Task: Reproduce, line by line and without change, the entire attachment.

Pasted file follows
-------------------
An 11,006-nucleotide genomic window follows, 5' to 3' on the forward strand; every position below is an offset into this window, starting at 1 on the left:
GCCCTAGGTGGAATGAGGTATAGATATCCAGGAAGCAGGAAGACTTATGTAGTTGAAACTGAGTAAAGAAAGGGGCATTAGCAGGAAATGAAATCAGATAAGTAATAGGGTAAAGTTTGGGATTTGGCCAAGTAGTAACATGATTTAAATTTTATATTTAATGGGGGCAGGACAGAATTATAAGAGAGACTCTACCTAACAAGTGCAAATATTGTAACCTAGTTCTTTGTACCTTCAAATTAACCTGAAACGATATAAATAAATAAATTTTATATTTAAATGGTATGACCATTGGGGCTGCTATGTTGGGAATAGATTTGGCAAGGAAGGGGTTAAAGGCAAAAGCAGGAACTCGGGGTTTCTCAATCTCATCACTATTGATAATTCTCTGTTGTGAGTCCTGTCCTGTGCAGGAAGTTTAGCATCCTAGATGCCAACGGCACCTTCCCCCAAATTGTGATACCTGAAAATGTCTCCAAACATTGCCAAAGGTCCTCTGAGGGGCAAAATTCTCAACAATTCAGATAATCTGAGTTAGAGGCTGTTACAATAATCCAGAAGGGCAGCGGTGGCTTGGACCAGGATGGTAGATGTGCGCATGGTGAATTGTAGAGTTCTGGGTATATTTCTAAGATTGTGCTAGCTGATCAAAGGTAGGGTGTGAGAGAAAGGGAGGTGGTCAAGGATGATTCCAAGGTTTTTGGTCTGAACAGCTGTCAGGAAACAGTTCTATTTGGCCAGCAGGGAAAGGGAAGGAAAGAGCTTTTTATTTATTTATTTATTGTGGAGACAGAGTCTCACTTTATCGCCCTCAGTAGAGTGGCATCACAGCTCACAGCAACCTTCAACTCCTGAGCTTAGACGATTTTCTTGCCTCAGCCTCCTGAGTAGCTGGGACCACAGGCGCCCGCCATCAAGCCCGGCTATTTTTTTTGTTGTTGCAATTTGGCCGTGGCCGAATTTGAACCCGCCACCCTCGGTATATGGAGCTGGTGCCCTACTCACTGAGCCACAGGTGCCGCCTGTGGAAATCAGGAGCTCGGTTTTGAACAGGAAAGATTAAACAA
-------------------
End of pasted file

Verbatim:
An 11,006-nucleotide genomic window follows, 5' to 3' on the forward strand; every position below is an offset into this window, starting at 1 on the left:
GCCCTAGGTGGAATGAGGTATAGATATCCAGGAAGCAGGAAGACTTATGTAGTTGAAACTGAGTAAAGAAAGGGGCATTAGCAGGAAATGAAATCAGATAAGTAATAGGGTAAAGTTTGGGATTTGGCCAAGTAGTAACATGATTTAAATTTTATATTTAATGGGGGCAGGACAGAATTATAAGAGAGACTCTACCTAACAAGTGCAAATATTGTAACCTAGTTCTTTGTACCTTCAAATTAACCTGAAACGATATAAATAAATAAATTTTATATTTAAATGGTATGACCATTGGGGCTGCTATGTTGGGAATAGATTTGGCAAGGAAGGGGTTAAAGGCAAAAGCAGGAACTCGGGGTTTCTCAATCTCATCACTATTGATAATTCTCTGTTGTGAGTCCTGTCCTGTGCAGGAAGTTTAGCATCCTAGATGCCAACGGCACCTTCCCCCAAATTGTGATACCTGAAAATGTCTCCAAACATTGCCAAAGGTCCTCTGAGGGGCAAAATTCTCAACAATTCAGATAATCTGAGTTAGAGGCTGTTACAATAATCCAGAAGGGCAGCGGTGGCTTGGACCAGGATGGTAGATGTGCGCATGGTGAATTGTAGAGTTCTGGGTATATTTCTAAGATTGTGCTAGCTGATCAAAGGTAGGGTGTGAGAGAAAGGGAGGTGGTCAAGGATGATTCCAAGGTTTTTGGTCTGAACAGCTGTCAGGAAACAGTTCTATTTGGCCAGCAGGGAAAGGGAAGGAAAGAGCTTTTTATTTATTTATTTATTGTGGAGACAGAGTCTCACTTTATCGCCCTCAGTAGAGTGGCATCACAGCTCACAGCAACCTTCAACTCCTGAGCTTAGACGATTTTCTTGCCTCAGCCTCCTGAGTAGCTGGGACCACAGGCGCCCGCCATCAAGCCCGGCTATTTTTTTTGTTGTTGCAATTTGGCCGTGGCCGAATTTGAACCCGCCACCCTCGGTATATGGAGCTGGTGCCCTACTCACTGAGCCACAGGTGCCGCCTGTGGAAATCAGGAGCTCGGTTTTGAACAGGAAAGATTAAACAA